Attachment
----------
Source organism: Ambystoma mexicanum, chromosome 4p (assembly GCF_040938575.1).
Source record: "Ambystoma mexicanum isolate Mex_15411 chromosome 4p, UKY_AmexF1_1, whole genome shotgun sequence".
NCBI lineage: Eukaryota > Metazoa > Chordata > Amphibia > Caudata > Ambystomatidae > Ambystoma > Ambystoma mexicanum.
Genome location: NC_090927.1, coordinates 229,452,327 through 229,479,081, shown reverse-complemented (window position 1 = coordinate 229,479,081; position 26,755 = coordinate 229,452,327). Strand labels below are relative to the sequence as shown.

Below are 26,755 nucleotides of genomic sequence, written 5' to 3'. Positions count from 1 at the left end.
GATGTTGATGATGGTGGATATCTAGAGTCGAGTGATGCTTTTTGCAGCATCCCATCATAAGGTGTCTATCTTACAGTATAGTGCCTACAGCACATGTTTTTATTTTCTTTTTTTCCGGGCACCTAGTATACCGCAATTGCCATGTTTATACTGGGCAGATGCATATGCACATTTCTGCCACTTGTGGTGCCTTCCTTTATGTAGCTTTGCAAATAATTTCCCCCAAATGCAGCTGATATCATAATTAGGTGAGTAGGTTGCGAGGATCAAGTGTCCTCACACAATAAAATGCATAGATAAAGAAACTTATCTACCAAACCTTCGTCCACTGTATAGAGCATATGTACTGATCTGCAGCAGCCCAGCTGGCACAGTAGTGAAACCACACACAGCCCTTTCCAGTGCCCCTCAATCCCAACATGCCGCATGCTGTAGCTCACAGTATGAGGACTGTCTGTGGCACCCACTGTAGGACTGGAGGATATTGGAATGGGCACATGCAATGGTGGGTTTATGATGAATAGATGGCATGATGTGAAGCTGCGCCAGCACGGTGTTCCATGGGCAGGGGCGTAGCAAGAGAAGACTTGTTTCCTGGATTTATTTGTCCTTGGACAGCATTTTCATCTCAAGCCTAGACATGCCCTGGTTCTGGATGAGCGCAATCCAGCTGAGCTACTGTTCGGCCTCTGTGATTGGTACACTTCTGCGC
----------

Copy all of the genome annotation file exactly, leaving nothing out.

Source organism: Ambystoma mexicanum, chromosome 4p (assembly GCF_040938575.1).
Source record: "Ambystoma mexicanum isolate Mex_15411 chromosome 4p, UKY_AmexF1_1, whole genome shotgun sequence".
NCBI lineage: Eukaryota > Metazoa > Chordata > Amphibia > Caudata > Ambystomatidae > Ambystoma > Ambystoma mexicanum.
Genome location: NC_090927.1, coordinates 229,452,327 through 229,479,081, shown reverse-complemented (window position 1 = coordinate 229,479,081; position 26,755 = coordinate 229,452,327). Strand labels below are relative to the sequence as shown.

Below are 26,755 nucleotides of genomic sequence, written 5' to 3'. Positions count from 1 at the left end.
GATGTTGATGATGGTGGATATCTAGAGTCGAGTGATGCTTTTTGCAGCATCCCATCATAAGGTGTCTATCTTACAGTATAGTGCCTACAGCACATGTTTTTATTTTCTTTTTTTCCGGGCACCTAGTATACCGCAATTGCCATGTTTATACTGGGCAGATGCATATGCACATTTCTGCCACTTGTGGTGCCTTCCTTTATGTAGCTTTGCAAATAATTTCCCCCAAATGCAGCTGATATCATAATTAGGTGAGTAGGTTGCGAGGATCAAGTGTCCTCACACAATAAAATGCATAGATAAAGAAACTTATCTACCAAACCTTCGTCCACTGTATAGAGCATATGTACTGATCTGCAGCAGCCCAGCTGGCACAGTAGTGAAACCACACACAGCCCTTTCCAGTGCCCCTCAATCCCAACATGCCGCATGCTGTAGCTCACAGTATGAGGACTGTCTGTGGCACCCACTGTAGGACTGGAGGATATTGGAATGGGCACATGCAATGGTGGGTTTATGATGAATAGATGGCATGATGTGAAGCTGCGCCAGCACGGTGTTCCATGGGCAGGGGCGTAGCAAGAGAAGACTTGTTTCCTGGATTTATTTGTCCTTGGACAGCATTTTCATCTCAAGCCTAGACATGCCCTGGTTCTGGATGAGCGCAATCCAGCTGAGCTACTGTTCGGCCTCTGTGATTGGTACACTTCTGCGC